• Stress 
  • Anxiety
  • Depression
  • Post-Traumatic Stress Disorder (PTSD)

Meditation also provides benefits to various aspects of cognitive functioning such as: 

  • Attention
  • Memory
  • Verbal fluency
  • Cognitive flexibility (the ability to think about multiple concepts at once)

How to practice mindfulness

Now that you understand what mindfulness is and why it is worth trying, you may be wondering how to engage in this practice. Many different methods are used to engage in mindfulness and choosing one can be challenging. However, one of the best mindfulness practices to start with is meditation. To effectively meditate, you should engage in the following steps:

  •  Find a comfortable place to sit
  •  Choose a comfortable sitting position
  •  Sit up with your back straight
  •  Rest your hands in a comfortable position on your legs
  •  Close your eyes (this step is optional but highly recommended)
  •  Take long deep breaths and focus your thoughts on your breathing pattern
  •  At any point in your meditation, if your thoughts wander from your breathing pattern, redirect your focus to your breathing.

Another great way to meditate is through guided meditation apps available on your smartphone. These apps guide you step-by-step through meditation practices and adjust to your preferences. The most reputable guided meditation apps are The Mindfulness App and Headspace, because they have good potential to give you an excellent meditation experience.

Something to keep in mind

Be patient. When you first start meditating or engaging in any other mindfulness practice it will take some time before you get the hang of it, especially if you tend to overthink. However, over time it will become a very natural, effortless practice.

Finding ways to cope with mental health issues can be challenging. If you or a loved one have a mental health concern, we are glad to consult with you at Community Reach Center. To get more information about our metro Denver mental health centers visit communityreachcenter.org or call 303-853-3500. We have centers in the northside Denver metro area including the cities of Thornton, Westminster, Northglenn, Commerce City, Broomfield and Brighton.

This blog was contributed by Brice Pernicka, a Westgate Community School student who is also an intern at Community Reach Center.

Fighting the holiday blues

The holiday season is just around the bend. Often, we give community presentations directed toward older adults and combatting the holiday blues, and this blog is based on our presentations. We hope that everyone finds this helpful, and if you are interested in hosting us to share this presentation, our contact information can be found at the end of the blog.

What should I do to combat the holiday blues?

Get out and about: Ask family and friends for help traveling to parties and events. Invite family and friends over. Taking a brisk walk in the morning before you begin the day – or in the evening to wind down your day – is a great way to beat the blues.

Volunteering to help others is a great mood lifter: To volunteer, contact your local United Way (www.unitedway.org), or call places such as local schools, hospitals, museums or places of worship to inquire about volunteer opportunities in your neighborhood.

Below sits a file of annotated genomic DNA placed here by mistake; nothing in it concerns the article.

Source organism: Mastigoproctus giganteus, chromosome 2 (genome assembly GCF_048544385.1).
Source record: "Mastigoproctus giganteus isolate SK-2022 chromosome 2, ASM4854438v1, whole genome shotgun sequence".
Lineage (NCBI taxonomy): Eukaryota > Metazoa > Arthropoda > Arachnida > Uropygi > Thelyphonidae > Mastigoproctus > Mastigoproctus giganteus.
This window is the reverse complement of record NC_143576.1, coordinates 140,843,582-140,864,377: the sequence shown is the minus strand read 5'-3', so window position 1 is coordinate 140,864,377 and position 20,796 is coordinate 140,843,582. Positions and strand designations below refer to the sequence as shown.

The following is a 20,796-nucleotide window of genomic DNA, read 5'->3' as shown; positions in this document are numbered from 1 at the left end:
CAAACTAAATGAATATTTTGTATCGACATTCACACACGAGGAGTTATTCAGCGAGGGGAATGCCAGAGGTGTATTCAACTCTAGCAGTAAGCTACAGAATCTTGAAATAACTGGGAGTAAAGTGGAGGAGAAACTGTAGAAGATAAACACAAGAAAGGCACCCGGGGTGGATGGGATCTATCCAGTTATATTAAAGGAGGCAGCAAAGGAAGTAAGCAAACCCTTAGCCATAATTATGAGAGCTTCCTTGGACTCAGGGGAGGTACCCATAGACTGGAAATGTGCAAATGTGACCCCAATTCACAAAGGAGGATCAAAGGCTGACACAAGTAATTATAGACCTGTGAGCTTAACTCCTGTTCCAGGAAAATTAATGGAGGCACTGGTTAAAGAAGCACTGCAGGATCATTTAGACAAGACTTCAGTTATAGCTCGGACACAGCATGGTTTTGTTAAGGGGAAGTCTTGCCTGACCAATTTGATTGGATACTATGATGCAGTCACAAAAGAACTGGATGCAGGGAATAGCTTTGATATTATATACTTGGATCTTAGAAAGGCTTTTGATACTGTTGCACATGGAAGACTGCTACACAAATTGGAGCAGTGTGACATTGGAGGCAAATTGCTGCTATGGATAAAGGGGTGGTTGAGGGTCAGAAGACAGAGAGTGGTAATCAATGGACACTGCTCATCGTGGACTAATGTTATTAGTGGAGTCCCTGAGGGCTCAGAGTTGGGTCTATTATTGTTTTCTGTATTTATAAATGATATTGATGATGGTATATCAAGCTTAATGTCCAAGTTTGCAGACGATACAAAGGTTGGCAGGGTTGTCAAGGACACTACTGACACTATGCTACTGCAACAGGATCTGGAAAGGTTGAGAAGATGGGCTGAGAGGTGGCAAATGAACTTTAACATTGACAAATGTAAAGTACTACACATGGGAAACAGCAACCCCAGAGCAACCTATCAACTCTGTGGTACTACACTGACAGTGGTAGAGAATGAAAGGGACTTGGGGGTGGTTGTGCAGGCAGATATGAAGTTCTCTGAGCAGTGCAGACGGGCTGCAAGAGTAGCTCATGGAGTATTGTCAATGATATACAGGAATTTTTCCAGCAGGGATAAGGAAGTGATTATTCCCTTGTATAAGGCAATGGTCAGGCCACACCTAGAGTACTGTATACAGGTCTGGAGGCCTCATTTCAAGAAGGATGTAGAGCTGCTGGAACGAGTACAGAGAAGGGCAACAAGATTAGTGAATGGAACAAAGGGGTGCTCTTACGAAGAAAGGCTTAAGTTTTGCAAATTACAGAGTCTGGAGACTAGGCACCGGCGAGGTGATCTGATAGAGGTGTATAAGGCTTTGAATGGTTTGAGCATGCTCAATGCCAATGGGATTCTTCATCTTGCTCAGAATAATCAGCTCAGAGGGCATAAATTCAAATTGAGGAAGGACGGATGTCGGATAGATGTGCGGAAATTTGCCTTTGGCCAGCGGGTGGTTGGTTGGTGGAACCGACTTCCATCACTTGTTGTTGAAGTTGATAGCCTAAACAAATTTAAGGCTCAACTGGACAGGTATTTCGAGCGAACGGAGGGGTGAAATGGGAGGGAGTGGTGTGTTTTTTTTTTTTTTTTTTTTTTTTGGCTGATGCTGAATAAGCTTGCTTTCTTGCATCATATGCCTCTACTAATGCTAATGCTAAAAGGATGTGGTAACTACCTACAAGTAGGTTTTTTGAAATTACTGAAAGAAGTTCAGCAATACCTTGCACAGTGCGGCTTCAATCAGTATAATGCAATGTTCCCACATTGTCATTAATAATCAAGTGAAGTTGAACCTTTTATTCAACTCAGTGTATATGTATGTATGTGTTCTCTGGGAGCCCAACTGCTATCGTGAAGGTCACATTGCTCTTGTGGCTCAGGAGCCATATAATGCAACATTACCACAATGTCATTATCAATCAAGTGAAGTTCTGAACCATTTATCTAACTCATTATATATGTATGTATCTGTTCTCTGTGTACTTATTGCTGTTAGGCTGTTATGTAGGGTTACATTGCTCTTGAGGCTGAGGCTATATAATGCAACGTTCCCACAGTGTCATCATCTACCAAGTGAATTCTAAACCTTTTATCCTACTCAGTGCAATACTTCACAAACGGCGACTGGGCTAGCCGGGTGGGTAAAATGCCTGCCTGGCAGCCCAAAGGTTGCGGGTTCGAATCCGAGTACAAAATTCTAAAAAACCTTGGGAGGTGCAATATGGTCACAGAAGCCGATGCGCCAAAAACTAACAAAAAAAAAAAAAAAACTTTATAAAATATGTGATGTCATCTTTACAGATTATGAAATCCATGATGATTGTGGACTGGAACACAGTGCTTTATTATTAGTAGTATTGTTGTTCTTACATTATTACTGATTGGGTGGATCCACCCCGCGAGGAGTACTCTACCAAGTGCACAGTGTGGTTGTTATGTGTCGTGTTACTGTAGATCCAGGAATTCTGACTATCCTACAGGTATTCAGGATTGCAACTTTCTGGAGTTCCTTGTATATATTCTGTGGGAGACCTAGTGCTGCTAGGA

Drink responsibly: It is easy to overindulge around the holidays, but excessive drinking will only make you feel more depressed. Remember that 12 ounces of beer, 5 ounces of wine or 1.5 ounces of hard liquor constitutes a single serving of alcohol. The recommended limit for older men is 14 drinks per week and 7 per week for older women. 

Accept your feelings: There’s nothing wrong with not feeling jolly; many people experience sadness and feelings of loss during the holidays. Be kind to yourself, seek support and even laugh at yourself every now and then.

Talk to someone: Don’t underestimate the power of friends, family, mentors, and neighbors. Talk about your feelings; it can help you understand why you feel the way you do. A simple phone call, a chat over coffee, or a nice e-mail, greeting card or letter can brighten your mood.

How can you help someone with the holiday blues?

  • Include them, invite them to get-togethers. Consider their needs, such as transportation or special diets.
  • Lend a hand, offer to help someone with their household chores, shopping, cooking and other tasks for get-togethers in their homes.
  • Be a good listener.
  • Be a supportive listener and encourage discussions about feelings and concerns. Acknowledge difficult feelings, including a sense of loss if family or friends have died or moved away. Try to put yourself in the other person’s shoes to understand how they feel.
  • Encourage them to talk with a healthcare provider.
  • The holidays can cause people to feel anxious and depressed. But for some, holiday tensions can lead to full-blown clinical depression. Often, older adults don’t realize that they are depressed. If you suspect depression in someone you know, you may need to bring it up more than once. Let the person know that depression is a treatable medical condition and to not be ashamed.

Signs and symptoms of depression

  • Sadness that won’t lift; loss of interest or pleasure in doing things
  • Changes in appetite or weight
  • Frequent crying
  • Feeling restless or fidgety
  • Feeling worthless, helpless, or guilty